Above: Dr. G. Jeffrey Taylor has researched lunar samples since 1970, concentrating on the chemical composition and geological evolution of the Moon. He is particularly interested in the use of lunar resources to establish a permanent human settlement on the Moon.

A University of Hawaii planetary scientist has been appointed to the scientific advisory board for the Blue Origin lunar lander project, Blue Moon.

Dr. G. Jeffrey Taylor of the Hawaii Institute of Geophysics and Planetology (HIGP) at the University of Hawaii at Mānoa, will provide feedback to the Blue Origin lander’s team about potential moon landing sites, lunar surface composition, the lander’s design, resource exploration and other mission goals.

“Being a member of the science advisory board for the Blue Moon project is an exciting opportunity to help advance the dream many of us have had since Apollo—the settlement of space,” Dr. Taylor said. “It gives the board members the chance to use our knowledge of the Moon to help plan the path to using its resources for the benefit of people on Earth. It is an exciting time!”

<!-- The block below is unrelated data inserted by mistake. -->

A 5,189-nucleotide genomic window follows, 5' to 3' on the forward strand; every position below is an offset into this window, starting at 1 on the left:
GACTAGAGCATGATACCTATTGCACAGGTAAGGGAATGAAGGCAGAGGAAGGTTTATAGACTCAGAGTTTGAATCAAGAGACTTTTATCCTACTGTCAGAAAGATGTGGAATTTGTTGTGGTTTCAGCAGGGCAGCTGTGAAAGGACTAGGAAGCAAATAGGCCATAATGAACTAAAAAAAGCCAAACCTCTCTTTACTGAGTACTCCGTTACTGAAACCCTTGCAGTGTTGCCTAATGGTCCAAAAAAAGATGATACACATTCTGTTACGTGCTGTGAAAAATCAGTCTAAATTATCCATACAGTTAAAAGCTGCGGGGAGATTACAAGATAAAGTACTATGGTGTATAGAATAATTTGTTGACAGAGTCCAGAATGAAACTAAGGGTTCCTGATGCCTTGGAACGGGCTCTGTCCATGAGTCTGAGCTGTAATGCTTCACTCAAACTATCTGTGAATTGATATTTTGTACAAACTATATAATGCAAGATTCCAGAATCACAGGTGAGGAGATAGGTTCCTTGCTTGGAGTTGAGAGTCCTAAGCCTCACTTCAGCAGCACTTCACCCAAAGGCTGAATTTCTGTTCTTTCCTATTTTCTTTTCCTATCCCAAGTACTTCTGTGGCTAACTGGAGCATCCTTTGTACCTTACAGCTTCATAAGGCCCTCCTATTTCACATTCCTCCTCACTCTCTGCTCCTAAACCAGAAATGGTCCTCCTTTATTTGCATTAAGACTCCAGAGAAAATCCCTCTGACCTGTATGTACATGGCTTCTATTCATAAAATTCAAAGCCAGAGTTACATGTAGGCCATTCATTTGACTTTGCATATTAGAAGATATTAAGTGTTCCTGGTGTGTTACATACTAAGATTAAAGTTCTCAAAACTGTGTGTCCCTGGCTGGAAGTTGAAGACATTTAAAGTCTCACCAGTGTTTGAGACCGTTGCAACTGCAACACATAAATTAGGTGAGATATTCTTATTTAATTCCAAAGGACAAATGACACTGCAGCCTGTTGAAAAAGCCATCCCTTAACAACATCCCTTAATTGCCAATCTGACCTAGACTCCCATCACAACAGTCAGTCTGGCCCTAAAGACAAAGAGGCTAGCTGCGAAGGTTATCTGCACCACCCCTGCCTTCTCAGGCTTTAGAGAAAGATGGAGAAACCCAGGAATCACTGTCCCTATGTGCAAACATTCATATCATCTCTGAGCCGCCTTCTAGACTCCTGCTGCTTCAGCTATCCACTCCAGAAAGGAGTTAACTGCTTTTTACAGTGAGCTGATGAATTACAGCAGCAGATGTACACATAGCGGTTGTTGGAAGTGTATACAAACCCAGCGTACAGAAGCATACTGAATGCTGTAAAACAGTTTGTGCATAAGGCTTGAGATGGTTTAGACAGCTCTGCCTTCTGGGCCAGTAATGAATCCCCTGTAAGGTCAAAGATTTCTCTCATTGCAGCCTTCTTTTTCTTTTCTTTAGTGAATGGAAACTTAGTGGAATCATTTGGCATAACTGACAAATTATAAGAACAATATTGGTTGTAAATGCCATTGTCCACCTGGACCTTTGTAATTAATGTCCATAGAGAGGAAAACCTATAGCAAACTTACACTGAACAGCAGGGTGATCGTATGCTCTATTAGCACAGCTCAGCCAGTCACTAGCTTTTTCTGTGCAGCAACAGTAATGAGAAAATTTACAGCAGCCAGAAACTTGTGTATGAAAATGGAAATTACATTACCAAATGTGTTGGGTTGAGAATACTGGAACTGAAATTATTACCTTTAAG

Dr. Taylor is a researcher emeritus at UH Manoa who has also advised PISCES’ Materials Science team on lunar regolith as part of the agency’s basalt sintering research. He is among six scientists appointed to the advisory board for Blue Moon.

Unveiled in May 2019, the Blue Moon lander is a robotic spacecraft designed to carry various cargo payloads to the Moon. Its first mission is slated for 2024. According to Blue Origins’ website, Blue Moon aims to “provide precise and soft landings and will enable a sustained human presence on the Moon.”